Obsession for Success: The 21st Century Epidemic?
We live in a society with a continual obsession for success. But to what extent is this conception of success natural, or cultural?
The obsession with success has become almost synonymous with our personal wealth. Not just success itself, but our obsession with it. When someone doesn’t aspire to make a lot of money or have an “enviable” job, they often hear questions like, “So what do you aspire to?” It’s as if success (which translates into money) has to be the backbone of our life at all times.
How many times have you felt a hint of envy at the thought of others being more successful than you? How many times have you compared your car to a more luxurious one? Or your house to a bigger one?
Why do you always aspire to want more, and why do you sometimes maintain that aspiration despite seeing the bitterness you receive in return? So, today we’ll ask the question: Is it inherent in human beings to want to achieve maximum success or is it a condition imposed by society?
The obsession with success: natural or cultural?
When we’re very young, we’re bombarded with messages that tell us what our ideal life plan should be. The imposition of this specific ideology often limits our vision and obscures the other points of view.
As humans, if we’re taught to think that success equates to having lots of money, then we’ll believe that, ultimately, the objective for all human beings is, indeed, to accumulate money. If we were all taught that success equates to treating others well, then our goal would be to try to be good people. So, as you can see, social influence plays a large role in people’s social and personal aspirations.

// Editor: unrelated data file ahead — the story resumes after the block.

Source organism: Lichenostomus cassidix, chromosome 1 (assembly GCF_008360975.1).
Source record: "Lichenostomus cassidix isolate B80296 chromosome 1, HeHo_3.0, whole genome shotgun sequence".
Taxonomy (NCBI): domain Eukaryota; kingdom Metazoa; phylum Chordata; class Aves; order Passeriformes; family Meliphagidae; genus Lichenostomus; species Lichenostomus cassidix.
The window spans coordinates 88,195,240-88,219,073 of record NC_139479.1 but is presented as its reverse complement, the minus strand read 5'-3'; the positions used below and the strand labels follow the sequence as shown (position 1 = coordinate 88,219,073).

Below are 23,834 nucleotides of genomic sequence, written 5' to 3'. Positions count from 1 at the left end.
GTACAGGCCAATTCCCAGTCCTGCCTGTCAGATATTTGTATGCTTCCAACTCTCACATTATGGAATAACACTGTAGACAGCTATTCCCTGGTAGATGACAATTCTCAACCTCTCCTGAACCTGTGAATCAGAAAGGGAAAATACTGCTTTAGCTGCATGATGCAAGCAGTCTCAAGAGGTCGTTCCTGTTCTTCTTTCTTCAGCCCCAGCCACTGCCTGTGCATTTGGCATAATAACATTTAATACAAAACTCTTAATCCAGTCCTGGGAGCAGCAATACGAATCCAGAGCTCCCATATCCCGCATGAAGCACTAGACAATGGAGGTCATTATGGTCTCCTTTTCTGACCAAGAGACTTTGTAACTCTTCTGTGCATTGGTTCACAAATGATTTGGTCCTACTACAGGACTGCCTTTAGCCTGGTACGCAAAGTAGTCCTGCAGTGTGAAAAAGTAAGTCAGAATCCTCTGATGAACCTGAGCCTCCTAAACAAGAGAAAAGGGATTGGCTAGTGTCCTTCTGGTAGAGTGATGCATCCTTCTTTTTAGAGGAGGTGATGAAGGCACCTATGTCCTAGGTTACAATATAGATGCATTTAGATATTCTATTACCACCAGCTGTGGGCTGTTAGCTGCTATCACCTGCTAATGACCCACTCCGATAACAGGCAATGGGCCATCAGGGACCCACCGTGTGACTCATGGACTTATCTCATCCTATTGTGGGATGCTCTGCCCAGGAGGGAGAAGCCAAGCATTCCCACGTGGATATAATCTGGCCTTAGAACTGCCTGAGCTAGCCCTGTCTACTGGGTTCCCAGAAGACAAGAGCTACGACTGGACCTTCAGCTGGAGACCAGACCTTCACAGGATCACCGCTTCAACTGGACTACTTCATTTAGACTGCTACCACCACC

No natural law says that humans have to accumulate a lot of money or have an innumerable list of possessions. The obsession with success is clearly a social and cultural imposition.
However, many people don’t realize this, because these surrealistic and unreasonable demands have generally prevailed in society. Consequently, people who associate success with having the best job from a very young age are likely to believe that this is, indeed, real success.
The obsession with success and frustration
Two of the most widespread epidemics of the 21st century are depression and anxiety. The World Health Organization (WHO) stated in 2016 that more than 350 million people currently suffer from depression. Four years previous to that, it said that “In 20 years’ time, depression will be the disease that humans suffer from most, surpassing cancer and cardiovascular disorders”.
Does this obsession with success have anything to do with it? Absolutely. The imposition of unrealistic goals frustrates us because we see that we’re far from achieving them. Many people claim that their life is a failure because they don’t have a good job, their car is just “normal”, and their house “isn’t very big”.
They haven’t learned to appreciate what they do have. It’s as if the natural thing is to look at the sky, instead of the horizon or the earth beneath our feet. They don’t realize that, just by having the three things we’ve mentioned, they’re already richer than the vast majority of the world’s population.